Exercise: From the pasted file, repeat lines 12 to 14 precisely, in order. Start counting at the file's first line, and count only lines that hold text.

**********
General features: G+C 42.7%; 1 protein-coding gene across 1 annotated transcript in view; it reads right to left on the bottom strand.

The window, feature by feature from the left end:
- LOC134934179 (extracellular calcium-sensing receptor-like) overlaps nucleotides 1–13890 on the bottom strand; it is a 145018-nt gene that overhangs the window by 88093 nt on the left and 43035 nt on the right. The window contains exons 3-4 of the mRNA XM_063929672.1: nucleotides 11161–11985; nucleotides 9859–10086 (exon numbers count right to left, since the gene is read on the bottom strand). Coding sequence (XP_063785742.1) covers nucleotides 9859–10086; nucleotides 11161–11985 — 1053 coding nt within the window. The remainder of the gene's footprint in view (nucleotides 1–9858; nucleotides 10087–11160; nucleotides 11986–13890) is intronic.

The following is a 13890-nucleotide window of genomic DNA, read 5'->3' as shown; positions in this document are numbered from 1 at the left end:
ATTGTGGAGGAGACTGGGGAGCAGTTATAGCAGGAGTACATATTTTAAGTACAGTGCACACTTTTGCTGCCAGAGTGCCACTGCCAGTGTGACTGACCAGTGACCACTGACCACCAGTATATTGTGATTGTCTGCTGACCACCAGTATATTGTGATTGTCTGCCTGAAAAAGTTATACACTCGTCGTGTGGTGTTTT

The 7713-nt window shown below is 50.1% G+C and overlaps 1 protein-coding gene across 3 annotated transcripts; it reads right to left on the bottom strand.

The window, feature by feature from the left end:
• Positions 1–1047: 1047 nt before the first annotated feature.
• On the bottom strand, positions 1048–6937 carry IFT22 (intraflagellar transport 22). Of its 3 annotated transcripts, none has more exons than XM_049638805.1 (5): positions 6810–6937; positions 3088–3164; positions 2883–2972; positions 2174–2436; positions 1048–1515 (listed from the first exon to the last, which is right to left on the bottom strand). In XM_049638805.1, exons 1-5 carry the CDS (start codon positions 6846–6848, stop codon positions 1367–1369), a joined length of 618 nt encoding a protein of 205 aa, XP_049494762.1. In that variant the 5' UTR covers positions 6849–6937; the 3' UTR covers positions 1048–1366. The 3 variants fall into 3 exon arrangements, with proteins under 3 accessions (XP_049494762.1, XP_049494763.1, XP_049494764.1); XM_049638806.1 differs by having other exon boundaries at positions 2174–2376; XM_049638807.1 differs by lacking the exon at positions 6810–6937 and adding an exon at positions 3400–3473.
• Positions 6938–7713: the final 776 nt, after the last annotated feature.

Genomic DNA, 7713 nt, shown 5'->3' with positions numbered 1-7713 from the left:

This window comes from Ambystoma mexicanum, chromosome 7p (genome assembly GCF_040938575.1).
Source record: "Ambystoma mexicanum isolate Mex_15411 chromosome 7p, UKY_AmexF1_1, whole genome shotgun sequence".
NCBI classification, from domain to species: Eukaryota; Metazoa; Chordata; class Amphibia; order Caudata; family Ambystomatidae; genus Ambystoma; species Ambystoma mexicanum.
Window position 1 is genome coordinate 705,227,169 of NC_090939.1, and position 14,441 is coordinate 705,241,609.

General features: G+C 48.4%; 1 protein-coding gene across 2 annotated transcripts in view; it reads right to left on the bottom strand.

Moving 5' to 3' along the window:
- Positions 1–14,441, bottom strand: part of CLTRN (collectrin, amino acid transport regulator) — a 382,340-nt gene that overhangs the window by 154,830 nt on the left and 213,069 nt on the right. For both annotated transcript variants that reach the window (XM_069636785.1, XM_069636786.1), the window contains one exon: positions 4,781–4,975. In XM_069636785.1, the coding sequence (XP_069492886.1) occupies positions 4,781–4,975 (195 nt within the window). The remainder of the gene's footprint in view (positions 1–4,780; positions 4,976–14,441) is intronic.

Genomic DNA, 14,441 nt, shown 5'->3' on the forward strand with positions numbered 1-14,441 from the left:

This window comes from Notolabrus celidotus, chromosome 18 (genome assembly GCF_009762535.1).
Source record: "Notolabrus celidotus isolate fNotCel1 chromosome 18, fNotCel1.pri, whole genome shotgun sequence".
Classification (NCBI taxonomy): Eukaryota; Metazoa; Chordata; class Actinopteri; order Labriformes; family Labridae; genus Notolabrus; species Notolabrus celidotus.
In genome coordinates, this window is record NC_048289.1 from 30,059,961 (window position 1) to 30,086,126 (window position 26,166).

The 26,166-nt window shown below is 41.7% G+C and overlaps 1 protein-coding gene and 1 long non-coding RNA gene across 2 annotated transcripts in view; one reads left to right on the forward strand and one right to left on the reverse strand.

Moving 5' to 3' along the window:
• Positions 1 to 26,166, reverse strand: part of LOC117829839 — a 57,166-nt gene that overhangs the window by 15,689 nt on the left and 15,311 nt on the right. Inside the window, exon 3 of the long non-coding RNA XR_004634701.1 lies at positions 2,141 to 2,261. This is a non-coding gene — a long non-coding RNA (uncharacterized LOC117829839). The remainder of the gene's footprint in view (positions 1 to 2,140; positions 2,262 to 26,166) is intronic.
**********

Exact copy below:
This window comes from Ambystoma mexicanum, chromosome 7p (genome assembly GCF_040938575.1).
Source record: "Ambystoma mexicanum isolate Mex_15411 chromosome 7p, UKY_AmexF1_1, whole genome shotgun sequence".
NCBI classification, from domain to species: Eukaryota; Metazoa; Chordata; class Amphibia; order Caudata; family Ambystomatidae; genus Ambystoma; species Ambystoma mexicanum.